by Volund (#30040904) Attached to: The Big Questions
Interesting article. More of an editorial than a review, but it was thought-provoking, even if it does seem like it's wasted on the book that the editorial is about. However, that is not what I'm commenting about....

"The seller now has to sell their own cameras for $60 to stay competitive, so they are worse off by at most $20 -- however, if they voluntarily switch to some other business, then they'll be better off than they were when they were selling cameras for $60, and therefore worse off by some amount less than $20 from their original position."

This line made me want to argue with the internet. In addition to all the humanist and environmental considerations brought into play elsewhere in the comments, I think this argument is simply an oversimplification. The problem with cramming complex issues into nice little premise-sized chunks is that they don't always fit. This statement assumes that the American company is -capable- of selling cameras for $60 or switching to some other business, and completely ignores whatever damage might be done to the system by the American company going out of business (now the employees of the American company have $0 to spend on anything). I'm not saying I believe in protectionism, just highlighting what I perceive to be the flaw in the argument.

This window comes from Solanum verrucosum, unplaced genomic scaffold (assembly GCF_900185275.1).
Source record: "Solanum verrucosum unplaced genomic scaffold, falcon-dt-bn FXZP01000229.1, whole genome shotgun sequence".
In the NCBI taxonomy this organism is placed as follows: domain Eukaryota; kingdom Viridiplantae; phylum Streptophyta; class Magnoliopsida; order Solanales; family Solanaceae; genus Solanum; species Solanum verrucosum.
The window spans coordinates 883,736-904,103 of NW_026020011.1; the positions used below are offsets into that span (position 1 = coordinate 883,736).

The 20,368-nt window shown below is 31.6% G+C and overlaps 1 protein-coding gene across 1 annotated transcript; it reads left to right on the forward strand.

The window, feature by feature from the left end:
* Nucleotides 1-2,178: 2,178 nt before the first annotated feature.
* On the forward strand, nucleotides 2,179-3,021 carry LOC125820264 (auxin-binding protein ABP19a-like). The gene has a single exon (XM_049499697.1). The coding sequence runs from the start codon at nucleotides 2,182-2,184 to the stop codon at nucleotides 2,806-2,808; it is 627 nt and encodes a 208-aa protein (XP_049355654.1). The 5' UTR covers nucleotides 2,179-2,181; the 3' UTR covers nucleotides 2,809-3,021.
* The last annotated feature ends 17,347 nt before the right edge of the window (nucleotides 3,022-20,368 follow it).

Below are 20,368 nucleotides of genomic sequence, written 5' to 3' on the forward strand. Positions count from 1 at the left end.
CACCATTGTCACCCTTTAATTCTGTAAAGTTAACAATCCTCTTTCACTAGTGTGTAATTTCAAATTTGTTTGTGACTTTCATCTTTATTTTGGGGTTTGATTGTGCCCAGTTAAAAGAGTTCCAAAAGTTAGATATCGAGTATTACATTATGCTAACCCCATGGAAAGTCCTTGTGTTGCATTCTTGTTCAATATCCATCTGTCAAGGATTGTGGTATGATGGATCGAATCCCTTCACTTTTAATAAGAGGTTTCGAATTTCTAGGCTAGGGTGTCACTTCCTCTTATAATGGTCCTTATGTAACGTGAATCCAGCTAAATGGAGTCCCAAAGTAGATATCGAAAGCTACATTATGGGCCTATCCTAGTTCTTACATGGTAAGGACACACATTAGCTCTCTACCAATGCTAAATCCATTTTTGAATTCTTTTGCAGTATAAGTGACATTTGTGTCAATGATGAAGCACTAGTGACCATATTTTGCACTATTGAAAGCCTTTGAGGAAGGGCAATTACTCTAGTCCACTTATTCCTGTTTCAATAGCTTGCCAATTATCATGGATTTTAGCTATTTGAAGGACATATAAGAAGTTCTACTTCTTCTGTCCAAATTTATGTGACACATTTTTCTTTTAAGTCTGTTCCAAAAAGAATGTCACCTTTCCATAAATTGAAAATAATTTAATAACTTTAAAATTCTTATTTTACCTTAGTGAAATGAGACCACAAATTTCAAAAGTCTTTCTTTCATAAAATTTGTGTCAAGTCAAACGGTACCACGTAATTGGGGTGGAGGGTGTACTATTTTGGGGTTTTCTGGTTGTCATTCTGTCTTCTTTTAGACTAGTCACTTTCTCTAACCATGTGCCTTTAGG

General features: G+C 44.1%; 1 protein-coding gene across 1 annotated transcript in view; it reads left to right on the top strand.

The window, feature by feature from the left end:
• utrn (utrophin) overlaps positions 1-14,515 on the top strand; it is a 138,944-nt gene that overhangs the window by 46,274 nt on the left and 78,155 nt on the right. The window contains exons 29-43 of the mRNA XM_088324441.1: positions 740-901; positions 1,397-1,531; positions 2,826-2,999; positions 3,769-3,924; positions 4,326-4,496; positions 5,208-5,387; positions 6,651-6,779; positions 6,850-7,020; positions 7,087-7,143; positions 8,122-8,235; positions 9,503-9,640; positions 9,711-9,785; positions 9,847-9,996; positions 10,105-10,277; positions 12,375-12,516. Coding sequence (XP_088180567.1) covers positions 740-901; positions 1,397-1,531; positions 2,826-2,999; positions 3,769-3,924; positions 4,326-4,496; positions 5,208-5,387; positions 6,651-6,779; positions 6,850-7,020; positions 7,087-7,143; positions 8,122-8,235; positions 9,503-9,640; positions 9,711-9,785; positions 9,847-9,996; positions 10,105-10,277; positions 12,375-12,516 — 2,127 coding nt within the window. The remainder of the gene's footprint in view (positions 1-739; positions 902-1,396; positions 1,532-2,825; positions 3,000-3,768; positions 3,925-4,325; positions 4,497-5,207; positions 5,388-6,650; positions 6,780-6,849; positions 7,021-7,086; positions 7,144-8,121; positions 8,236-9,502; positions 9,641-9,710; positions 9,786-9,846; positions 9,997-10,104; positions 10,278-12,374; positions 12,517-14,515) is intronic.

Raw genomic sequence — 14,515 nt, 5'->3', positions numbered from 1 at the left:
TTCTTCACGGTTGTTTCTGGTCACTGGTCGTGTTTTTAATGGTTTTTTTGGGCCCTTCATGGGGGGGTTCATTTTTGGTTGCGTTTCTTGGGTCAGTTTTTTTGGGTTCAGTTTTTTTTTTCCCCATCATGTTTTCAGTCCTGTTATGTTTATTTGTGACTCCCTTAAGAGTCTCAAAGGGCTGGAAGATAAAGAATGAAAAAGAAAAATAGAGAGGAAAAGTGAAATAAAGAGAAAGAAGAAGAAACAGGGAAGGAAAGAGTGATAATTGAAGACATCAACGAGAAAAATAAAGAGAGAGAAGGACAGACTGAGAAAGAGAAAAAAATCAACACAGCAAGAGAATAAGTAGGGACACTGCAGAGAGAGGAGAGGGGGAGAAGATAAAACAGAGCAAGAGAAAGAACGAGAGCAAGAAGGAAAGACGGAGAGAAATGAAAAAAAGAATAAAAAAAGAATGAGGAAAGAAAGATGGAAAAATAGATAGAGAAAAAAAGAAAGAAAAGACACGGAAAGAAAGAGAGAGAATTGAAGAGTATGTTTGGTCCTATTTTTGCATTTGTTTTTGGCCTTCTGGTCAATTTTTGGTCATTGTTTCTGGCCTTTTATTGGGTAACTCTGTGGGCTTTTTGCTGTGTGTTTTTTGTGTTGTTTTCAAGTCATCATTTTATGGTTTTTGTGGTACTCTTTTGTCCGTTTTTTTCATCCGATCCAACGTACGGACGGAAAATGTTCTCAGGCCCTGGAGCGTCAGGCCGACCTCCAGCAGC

It's been years since I took a logic class and I almost thought about getting this book to refresh myself, but I think I'm going to pass on it. I think I would pop too many blood vessels upon reading it. You can't answer questions or solve problems with logic -- it is a filter to ensure that solutions are correct, not a solution itself.
Google

Startup Claims Google Copied Web-Annotation Product 167

Posted by timothy
from the evil-or-coincidence dept.
An anonymous reader writes "Web annotation startup ReframeIt claim Google copied their web annotation product when releasing Google Sidewiki. At first glance, the products do look quite similar, and this eWeek article has some interesting evidence, including suspicious user registrations by Google employees and an attempt by Google to hire off ReframeIt's lead engineer."

Computers can figure out all kinds of problems, except the things in the world that just don't add up.